The long stretch goals explanation (intermediate finances)

Stretch goals is a whole topic that can deserve its own page, because it's so invariably linked to marketing, production, so many other areas. It's a philosophical question, which is why this guide skims it.

What makes a good stretch goal?

  • From a purely finance perspective, good stretch goals are items which are at optimal cost for the stretch goal breakeven number. (See "Deciding what to produce" in Production.)

  • From a marketing/social media side, the stretch goal is something which gives you more sales and can let you keep socials active with less trouble!!

There are three main ways to calculate stretch goal costs, in order of easiest to hardest. They can be mixed and matched! (Just consider how you might organise your spreadsheet )

  1. Include in the base cost

This method tends to be used for "fake" stretch goals. A low-cost add-on or upgrade which can be part of the base item cost. An example could be for foil prints. Perhaps the prints were always intended to be foiled, but for marketing purposes, the "foil upgrade!" is one of some "unlockable" items in the list.

Pros: No new calculations are required.
Cons: Base breakeven cost is higher, bundles might be priced more expensively than they need to be.

Recommended for: Stretch goals at 60 and below (for the same reasons as the quick and dirty way to calculate breakeven)

  1. Over-estimation

This method is the one written as "the dirty method", where the stretch goal cost is directly added to the base cost. It is the easiest way to calculate stretch goals and the lowest risk. This is because, at scale, there is already a cost buffer built into what you are producing (this will be explained in #3).

Over-estimation is also the mechanism behind all the previous advice in this guide til here. Definitely try to understand the compounding effect it has when pricing items.

Pros: Allows for more choices in items. Lower risk due to included buffer.
Cons: Might not reach the goals. Required unlock amounts will be higher than they need to be. Might accidentally price too high due to multiple layers of unknown buffers.

Recommended for: Larger/expensive stretch goal items (at this point you are funding new merchandise, rather than slipping something in)

Be mindful about overall package weight. Larger stretch goal items will mean you will either need to charge a higher amount of base shipping or you will be paying the extra shipping cost!

  1. Calculating the difference of production costs

It is known to that the more we produce, the cheaper things get, due to pricing break points. The differences in cost can be substantial for items with high set-up cost (for example, books) and this difference can be used as extra funds to produce stretch goal items with. As a specific example, say that we have an item which is $7/ea @ 50 copies and $5.50/ea @ 100 copies. Thus, at 100 copies, there is $1.50 extra which can be put towards funding stretch goals.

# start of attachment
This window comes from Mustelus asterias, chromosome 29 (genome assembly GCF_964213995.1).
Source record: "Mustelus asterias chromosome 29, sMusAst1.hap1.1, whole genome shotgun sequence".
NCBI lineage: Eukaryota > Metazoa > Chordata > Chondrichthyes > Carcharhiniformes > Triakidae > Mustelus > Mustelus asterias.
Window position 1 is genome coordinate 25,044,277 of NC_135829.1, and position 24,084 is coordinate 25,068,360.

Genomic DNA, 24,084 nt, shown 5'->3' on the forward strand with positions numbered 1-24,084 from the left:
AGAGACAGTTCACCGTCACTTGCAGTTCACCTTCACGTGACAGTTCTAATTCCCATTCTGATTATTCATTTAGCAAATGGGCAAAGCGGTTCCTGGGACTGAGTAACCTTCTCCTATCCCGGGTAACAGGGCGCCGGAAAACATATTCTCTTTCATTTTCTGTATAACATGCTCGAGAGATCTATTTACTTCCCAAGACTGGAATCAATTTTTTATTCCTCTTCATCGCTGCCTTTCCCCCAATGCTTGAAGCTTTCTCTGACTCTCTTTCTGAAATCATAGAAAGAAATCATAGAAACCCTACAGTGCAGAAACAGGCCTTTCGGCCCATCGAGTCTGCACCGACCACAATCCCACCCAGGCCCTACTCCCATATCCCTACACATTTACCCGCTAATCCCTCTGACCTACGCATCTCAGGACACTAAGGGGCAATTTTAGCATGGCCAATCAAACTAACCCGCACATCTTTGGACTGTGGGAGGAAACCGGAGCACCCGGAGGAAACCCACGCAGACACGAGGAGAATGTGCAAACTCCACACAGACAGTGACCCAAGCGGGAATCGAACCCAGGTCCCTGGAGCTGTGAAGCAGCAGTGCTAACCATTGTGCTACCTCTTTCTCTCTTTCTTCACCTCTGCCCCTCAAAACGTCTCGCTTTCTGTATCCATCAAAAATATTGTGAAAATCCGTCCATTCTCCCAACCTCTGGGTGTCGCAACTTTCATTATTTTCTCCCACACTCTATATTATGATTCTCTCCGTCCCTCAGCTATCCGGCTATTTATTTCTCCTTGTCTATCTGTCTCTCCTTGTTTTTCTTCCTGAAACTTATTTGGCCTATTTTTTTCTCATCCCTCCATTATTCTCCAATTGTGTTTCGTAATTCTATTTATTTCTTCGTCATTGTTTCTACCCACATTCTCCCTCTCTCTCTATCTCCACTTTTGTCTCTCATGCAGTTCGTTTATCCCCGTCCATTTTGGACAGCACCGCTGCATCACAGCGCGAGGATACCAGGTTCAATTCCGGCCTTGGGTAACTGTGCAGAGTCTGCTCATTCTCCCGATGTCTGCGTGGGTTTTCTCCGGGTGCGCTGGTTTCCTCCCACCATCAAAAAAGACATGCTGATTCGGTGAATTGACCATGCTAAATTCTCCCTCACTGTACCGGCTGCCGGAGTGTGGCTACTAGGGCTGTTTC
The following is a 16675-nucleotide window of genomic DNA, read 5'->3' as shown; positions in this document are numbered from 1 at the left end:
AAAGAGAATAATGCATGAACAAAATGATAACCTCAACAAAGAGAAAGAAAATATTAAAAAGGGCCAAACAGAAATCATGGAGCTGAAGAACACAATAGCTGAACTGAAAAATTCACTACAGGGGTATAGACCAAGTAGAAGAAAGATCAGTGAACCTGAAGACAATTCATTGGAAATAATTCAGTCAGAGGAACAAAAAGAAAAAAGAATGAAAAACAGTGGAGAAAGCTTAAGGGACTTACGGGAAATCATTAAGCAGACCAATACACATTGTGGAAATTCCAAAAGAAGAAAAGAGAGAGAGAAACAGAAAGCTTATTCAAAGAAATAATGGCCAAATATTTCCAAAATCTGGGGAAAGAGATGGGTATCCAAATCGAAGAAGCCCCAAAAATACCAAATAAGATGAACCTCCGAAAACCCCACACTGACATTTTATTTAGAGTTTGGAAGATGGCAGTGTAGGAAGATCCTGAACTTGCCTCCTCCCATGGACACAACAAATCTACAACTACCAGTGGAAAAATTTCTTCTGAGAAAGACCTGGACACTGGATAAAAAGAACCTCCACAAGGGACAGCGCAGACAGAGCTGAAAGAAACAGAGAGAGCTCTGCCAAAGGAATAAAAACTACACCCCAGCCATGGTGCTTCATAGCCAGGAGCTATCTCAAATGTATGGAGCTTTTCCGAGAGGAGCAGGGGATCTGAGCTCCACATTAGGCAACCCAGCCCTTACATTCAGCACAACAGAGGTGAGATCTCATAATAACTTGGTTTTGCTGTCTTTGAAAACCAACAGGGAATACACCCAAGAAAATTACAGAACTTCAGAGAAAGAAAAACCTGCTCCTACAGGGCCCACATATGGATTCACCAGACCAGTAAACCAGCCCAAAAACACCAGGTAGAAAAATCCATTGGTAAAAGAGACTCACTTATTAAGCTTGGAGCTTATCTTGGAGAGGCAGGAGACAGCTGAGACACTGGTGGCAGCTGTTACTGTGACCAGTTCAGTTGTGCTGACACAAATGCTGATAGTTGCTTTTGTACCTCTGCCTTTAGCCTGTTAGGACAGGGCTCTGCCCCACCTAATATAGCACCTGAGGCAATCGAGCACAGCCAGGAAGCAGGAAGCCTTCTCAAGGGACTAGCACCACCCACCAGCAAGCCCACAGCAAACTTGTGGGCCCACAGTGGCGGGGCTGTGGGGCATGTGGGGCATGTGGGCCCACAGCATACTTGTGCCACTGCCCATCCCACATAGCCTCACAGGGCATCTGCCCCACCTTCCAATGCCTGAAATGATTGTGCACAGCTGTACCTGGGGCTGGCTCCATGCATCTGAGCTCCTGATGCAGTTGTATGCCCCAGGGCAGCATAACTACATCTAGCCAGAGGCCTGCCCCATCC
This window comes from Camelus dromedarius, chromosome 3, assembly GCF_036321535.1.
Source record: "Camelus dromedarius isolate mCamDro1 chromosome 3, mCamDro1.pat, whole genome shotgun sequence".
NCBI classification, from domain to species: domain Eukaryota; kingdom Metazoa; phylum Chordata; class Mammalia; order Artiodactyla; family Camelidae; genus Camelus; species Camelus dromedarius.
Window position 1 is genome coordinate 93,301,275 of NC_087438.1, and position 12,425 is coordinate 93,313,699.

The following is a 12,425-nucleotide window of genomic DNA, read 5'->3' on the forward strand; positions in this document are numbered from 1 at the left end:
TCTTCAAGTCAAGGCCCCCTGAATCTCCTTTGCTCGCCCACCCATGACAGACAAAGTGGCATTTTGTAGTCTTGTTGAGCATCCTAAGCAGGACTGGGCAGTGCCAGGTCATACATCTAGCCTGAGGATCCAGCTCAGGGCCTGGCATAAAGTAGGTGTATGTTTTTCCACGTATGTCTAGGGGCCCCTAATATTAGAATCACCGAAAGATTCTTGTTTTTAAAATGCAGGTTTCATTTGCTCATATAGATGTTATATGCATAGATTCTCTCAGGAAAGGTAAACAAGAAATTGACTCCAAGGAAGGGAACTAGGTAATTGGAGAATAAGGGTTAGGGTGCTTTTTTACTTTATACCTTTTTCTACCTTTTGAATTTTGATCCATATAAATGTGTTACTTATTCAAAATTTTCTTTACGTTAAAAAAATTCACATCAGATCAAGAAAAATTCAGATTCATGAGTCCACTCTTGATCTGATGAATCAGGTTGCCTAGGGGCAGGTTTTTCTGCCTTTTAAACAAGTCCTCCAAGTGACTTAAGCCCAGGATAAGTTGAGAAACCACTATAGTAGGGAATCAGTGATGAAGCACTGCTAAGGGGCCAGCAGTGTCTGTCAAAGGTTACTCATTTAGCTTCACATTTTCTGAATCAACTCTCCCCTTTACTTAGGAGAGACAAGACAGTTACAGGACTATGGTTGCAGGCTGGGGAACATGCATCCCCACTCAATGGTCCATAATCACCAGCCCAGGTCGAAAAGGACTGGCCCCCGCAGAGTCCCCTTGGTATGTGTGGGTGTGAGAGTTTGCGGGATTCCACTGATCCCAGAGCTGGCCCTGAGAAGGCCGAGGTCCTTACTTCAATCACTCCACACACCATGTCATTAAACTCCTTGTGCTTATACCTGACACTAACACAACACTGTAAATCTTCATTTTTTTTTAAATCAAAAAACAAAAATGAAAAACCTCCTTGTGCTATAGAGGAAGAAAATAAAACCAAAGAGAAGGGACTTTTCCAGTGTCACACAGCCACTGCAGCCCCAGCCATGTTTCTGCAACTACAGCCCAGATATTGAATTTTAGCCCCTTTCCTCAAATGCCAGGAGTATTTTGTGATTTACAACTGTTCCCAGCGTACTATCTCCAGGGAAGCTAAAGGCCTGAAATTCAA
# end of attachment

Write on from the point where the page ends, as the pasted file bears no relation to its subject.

Method #2 would have continued to assume that the book still costs $7 at 100 copies before adding the stretch goal item's cost on top. Then, the $1.50 is inherently included as a buffer without extra work involved.

Pros: More accurate calculation of stretch goals leads to less costs behind calculating bundles, i.e., bundles can be offered more cheaply in the shop.
Cons: Lack of buffer can be more subject to fluctuations in production cost. Mitigate this by consciously planning known buffers, i.e., do it all intentionally.

Recommended for: Accurate break-even numbers and full awareness of how much money is required for the project

How to plan the buffers yourself? They will most likely put in the fixed and/ or variable costs.

Maybe use dedicated cells if mixing methods. Otherwise, the sheet can get hard to read...

Napkin math

Last revised: August 2022

Ok so you just want napkin math numbers for because maybe you are not the finance mod, you just want quick numbers and you are running an average 2021 fanzine.


  • Each contributor is $20 cost for an A5/Half-letter zine, or $25 for A4/Letter zine (Book + Shipping)

  • Profit is about $20 per sale

  • Pick one equation:

(Breakeven) = [(Number of contributors) x (Individual contributor cost) + 200)] / (Profit per sale)


(Number of contributors) = [(Profit per sale) x (Desired breakeven number) - 200] / (Individual contributor cost)


  • The 200 is the reduced simplification of a series of complicated assumptions.

  • If you are doing a DIY zine, don't include the 200 and change profit per sale to about $10 - $15.

  • If you are expecting import taxes, add 100 (<10% tax) or 200 (11-20% tax) to the 200.

  • Alibaba suppliers now charge import taxes.

We have testedthese numbers for zines based in a few different countries. For non-US countries except the UK, slap extra 10-15% to the individual contributor cost if you sell in USD. (countries similar to the UK with cheap printing costs and cheap shipping costs can also avoid the extra %.)

Being napkin math, this is dirty by default. Take as approximations only. We do not pretend these are an accurate measure of the specifics surrounding your project.

Disclaimer: This is extremely very dirty. Please use as feasibility estimates only.